Winslow Homer was the antithesis of the unkempt bohemian artist of the nineteenth century. He not only always maintained the appearance of an English country gentleman, but was also an everyday sort of man, both in his life and his paintings. Yet he is ranked as one of America's greatest painters. The reason is not hard to discover, for Winslow Homer's powerful epic statements spoke for America with a breadth that few other artists have achieved. This is a lively, intimate, and immensely readable portrait of the artist that throws a new light on Homer's life and puts it in fresh perspective. This biography concentrates on Homer's years at Prout’s Neck on Maine’s rugged coast, where he would create his finest paintings, from 1883 until his death in 1920.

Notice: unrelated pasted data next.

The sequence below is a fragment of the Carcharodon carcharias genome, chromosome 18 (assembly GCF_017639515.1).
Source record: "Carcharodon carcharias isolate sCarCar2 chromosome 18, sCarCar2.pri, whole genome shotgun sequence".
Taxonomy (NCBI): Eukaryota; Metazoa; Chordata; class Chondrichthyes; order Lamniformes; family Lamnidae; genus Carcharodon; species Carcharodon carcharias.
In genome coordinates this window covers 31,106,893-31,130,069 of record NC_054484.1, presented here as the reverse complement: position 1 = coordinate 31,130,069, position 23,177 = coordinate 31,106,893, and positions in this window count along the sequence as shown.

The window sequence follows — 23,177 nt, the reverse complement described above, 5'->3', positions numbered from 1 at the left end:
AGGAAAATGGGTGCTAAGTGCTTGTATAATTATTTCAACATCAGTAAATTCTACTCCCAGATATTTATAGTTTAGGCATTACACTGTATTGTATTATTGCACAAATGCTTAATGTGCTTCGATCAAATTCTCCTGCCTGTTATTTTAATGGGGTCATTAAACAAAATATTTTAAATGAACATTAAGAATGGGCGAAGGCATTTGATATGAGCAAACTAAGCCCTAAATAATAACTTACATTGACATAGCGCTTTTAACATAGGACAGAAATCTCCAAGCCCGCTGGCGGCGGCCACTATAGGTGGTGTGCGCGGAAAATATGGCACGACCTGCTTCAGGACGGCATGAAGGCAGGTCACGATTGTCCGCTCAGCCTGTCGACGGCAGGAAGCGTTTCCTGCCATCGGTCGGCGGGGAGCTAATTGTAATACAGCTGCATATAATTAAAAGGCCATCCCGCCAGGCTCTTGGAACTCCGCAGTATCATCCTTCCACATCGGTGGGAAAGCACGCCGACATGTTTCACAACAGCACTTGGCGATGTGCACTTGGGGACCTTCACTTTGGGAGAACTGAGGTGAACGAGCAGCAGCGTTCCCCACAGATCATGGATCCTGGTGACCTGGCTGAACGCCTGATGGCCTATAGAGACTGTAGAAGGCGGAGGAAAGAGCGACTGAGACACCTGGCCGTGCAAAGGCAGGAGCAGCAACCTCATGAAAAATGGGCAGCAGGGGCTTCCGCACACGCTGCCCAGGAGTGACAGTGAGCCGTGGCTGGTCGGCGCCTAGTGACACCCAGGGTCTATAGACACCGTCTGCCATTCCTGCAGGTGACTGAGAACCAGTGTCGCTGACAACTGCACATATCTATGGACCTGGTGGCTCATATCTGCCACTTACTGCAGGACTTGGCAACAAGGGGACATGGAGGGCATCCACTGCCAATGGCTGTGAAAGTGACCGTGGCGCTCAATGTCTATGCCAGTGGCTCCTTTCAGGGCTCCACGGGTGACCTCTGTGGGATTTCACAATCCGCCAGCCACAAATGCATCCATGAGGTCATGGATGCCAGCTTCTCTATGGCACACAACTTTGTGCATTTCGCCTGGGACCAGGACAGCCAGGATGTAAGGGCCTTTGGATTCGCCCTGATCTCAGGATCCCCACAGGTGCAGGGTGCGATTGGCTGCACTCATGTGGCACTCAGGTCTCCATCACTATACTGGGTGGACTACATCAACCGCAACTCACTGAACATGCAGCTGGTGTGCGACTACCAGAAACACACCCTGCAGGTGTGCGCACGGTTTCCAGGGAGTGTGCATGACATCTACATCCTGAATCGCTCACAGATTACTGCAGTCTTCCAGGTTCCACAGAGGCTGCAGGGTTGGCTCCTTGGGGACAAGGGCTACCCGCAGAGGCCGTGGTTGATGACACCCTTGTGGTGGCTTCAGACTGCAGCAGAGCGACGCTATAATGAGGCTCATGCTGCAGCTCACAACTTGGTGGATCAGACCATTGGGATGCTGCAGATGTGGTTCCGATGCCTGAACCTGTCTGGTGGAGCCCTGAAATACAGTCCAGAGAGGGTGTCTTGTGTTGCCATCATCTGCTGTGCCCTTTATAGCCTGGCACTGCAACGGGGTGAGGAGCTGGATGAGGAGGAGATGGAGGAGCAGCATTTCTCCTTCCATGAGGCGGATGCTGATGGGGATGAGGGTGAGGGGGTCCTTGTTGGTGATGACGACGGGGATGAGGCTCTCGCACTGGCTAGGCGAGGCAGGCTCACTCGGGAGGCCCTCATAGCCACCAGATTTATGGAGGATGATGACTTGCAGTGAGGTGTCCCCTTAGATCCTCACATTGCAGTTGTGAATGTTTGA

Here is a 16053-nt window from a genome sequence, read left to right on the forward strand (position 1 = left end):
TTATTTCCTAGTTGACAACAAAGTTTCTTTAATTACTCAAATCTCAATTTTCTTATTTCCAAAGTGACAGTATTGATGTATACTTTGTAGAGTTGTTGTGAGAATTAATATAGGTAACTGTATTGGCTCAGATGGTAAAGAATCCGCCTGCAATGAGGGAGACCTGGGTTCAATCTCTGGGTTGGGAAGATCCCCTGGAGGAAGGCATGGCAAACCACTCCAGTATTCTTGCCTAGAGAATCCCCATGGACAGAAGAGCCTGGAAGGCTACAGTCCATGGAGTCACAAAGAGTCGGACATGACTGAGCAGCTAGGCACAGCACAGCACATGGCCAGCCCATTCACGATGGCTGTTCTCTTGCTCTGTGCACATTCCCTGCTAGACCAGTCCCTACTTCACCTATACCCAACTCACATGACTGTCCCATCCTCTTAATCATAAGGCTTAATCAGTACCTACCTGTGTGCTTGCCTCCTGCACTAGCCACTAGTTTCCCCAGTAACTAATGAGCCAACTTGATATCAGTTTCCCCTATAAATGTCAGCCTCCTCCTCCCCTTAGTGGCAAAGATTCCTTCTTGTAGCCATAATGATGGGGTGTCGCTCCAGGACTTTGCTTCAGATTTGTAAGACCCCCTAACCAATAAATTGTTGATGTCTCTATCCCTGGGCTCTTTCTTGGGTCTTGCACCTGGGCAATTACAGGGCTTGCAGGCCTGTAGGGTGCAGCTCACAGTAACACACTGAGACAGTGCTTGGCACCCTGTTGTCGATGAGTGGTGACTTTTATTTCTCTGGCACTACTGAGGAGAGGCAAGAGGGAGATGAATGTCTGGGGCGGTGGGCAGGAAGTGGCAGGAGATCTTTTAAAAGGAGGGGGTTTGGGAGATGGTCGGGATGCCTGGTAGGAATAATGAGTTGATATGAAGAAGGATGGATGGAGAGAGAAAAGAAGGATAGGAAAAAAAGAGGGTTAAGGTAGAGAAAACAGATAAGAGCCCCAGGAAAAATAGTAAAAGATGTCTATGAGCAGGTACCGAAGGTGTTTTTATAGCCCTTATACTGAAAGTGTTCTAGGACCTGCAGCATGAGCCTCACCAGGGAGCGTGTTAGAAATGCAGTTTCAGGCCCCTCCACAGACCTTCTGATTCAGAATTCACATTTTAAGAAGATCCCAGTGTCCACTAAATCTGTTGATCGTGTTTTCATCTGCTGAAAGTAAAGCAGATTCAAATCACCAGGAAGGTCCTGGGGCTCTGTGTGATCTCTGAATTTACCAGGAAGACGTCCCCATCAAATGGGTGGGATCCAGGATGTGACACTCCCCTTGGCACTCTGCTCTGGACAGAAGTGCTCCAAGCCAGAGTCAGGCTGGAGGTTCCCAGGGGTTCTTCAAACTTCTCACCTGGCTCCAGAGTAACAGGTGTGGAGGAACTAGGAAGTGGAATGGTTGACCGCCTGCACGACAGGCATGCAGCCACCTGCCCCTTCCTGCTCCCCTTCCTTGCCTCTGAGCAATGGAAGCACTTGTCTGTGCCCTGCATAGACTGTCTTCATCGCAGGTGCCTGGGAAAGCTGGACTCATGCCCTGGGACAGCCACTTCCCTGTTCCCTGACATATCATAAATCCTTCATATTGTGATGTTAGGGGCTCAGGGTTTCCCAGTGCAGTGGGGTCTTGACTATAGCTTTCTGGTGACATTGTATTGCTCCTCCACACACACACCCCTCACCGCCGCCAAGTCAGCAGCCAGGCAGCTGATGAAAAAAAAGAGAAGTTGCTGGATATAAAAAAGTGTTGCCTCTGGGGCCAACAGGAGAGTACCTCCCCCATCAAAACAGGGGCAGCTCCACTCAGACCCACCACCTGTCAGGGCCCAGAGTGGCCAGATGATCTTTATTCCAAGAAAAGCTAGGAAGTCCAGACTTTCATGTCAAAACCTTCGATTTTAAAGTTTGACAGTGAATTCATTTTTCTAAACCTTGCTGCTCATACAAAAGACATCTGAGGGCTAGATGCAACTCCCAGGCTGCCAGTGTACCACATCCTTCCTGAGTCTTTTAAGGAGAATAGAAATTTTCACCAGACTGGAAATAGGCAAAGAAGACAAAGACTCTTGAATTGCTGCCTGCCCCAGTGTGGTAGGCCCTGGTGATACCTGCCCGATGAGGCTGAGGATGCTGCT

Philip C. Beam was the Chairman of Bowdoin College’s art department. Combining many years of close friendship with Charles Homer, Winslow's nephew, and an assiduous seeking out of people who personally knew Winslow Homer, he was able to weave this definitive account of Homer’s time in Maine. Beam died in 2005.